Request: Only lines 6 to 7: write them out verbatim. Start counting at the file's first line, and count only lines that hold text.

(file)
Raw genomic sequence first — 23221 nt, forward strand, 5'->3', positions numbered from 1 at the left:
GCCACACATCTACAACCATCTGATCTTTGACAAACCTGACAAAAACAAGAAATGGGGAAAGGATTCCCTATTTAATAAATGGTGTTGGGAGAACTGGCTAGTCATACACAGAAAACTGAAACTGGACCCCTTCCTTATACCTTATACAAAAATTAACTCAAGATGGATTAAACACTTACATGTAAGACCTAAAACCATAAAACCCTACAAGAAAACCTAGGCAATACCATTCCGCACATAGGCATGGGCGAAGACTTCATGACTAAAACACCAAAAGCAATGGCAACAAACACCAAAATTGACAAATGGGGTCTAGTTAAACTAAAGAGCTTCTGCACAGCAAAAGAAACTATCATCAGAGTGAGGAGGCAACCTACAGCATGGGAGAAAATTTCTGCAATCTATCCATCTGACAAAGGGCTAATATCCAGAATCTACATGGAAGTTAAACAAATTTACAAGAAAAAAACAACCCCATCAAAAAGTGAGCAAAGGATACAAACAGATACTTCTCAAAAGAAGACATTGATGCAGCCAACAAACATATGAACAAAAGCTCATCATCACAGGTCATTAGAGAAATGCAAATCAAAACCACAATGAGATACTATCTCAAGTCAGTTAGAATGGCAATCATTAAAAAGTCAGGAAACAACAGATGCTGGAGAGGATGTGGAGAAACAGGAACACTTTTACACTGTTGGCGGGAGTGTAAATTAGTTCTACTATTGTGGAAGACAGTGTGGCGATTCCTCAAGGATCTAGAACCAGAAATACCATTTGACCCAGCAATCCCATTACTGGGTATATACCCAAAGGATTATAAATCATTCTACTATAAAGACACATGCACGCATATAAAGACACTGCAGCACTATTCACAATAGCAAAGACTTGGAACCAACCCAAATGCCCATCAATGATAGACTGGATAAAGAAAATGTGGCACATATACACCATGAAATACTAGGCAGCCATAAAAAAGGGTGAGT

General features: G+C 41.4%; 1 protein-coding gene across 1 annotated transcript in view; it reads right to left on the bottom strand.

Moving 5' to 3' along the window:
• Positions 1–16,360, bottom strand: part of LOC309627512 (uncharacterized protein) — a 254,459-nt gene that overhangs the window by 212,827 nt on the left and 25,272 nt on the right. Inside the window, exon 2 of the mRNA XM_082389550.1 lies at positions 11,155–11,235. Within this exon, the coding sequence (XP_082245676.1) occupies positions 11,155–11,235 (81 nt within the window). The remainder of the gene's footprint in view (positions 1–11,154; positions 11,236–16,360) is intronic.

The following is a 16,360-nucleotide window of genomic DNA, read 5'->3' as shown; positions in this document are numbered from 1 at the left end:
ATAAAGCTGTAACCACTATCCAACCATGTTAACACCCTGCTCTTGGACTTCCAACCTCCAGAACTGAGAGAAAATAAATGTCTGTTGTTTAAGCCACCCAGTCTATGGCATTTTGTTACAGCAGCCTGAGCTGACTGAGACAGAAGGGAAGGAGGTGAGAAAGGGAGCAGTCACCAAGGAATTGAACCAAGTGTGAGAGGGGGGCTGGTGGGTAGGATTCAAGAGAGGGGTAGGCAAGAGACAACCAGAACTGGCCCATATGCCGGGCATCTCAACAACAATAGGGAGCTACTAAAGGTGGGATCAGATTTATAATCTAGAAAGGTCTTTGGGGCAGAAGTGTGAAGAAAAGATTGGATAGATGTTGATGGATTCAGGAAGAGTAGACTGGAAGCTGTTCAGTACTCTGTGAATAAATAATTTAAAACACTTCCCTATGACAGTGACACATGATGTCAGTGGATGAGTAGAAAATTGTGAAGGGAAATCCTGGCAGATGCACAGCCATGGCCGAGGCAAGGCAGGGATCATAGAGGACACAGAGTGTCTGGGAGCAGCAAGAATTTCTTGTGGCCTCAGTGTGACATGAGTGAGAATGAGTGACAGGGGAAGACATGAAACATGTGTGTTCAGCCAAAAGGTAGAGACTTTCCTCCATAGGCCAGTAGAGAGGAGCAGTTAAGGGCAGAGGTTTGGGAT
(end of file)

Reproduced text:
The following is a 16,360-nucleotide window of genomic DNA, read 5'->3' as shown; positions in this document are numbered from 1 at the left end:
ATAAAGCTGTAACCACTATCCAACCATGTTAACACCCTGCTCTTGGACTTCCAACCTCCAGAACTGAGAGAAAATAAATGTCTGTTGTTTAAGCCACCCAGTCTATGGCATTTTGTTACAGCAGCCTGAGCTGACTGAGACAGAAGGGAAGGAGGTGAGAAAGGGAGCAGTCACCAAGGAATTGAACCAAGTGTGAGAGGGGGGCTGGTGGGTAGGATTCAAGAGAGGGGTAGGCAAGAGACAACCAGAACTGGCCCATATGCCGGGCATCTCAACAACAATAGGGAGCTACTAAAGGTGGGATCAGATTTATAATCTAGAAAGGTCTTTGGGGCAGAAGTGTGAAGAAAAGATTGGATAGATGTTGATGGATTCAGGAAGAGTAGACTGGAAGCTGTTCAGTACTCTGTGAATAAATAATTTAAAACACTTCCCTATGACAGTGACACATGATGTCAGTGGATGAGTAGAAAATTGTGAAGGGAAATCCTGGCAGATGCACAGCCATGGCCGAGGCAAGGCAGGGATCATAGAGGACACAGAGTGTCTGGGAGCAGCAAGAATTTCTTGTGGCCTCAGTGTGACATGAGTGAGAATGAGTGACAGGGGAAGACATGAAACATGTGTGTTCAGCCAAAAGGTAGAGACTTTCCTCCATAGGCCAGTAGAGAGGAGCAGTTAAGGGCAGAGGTTTGGGAT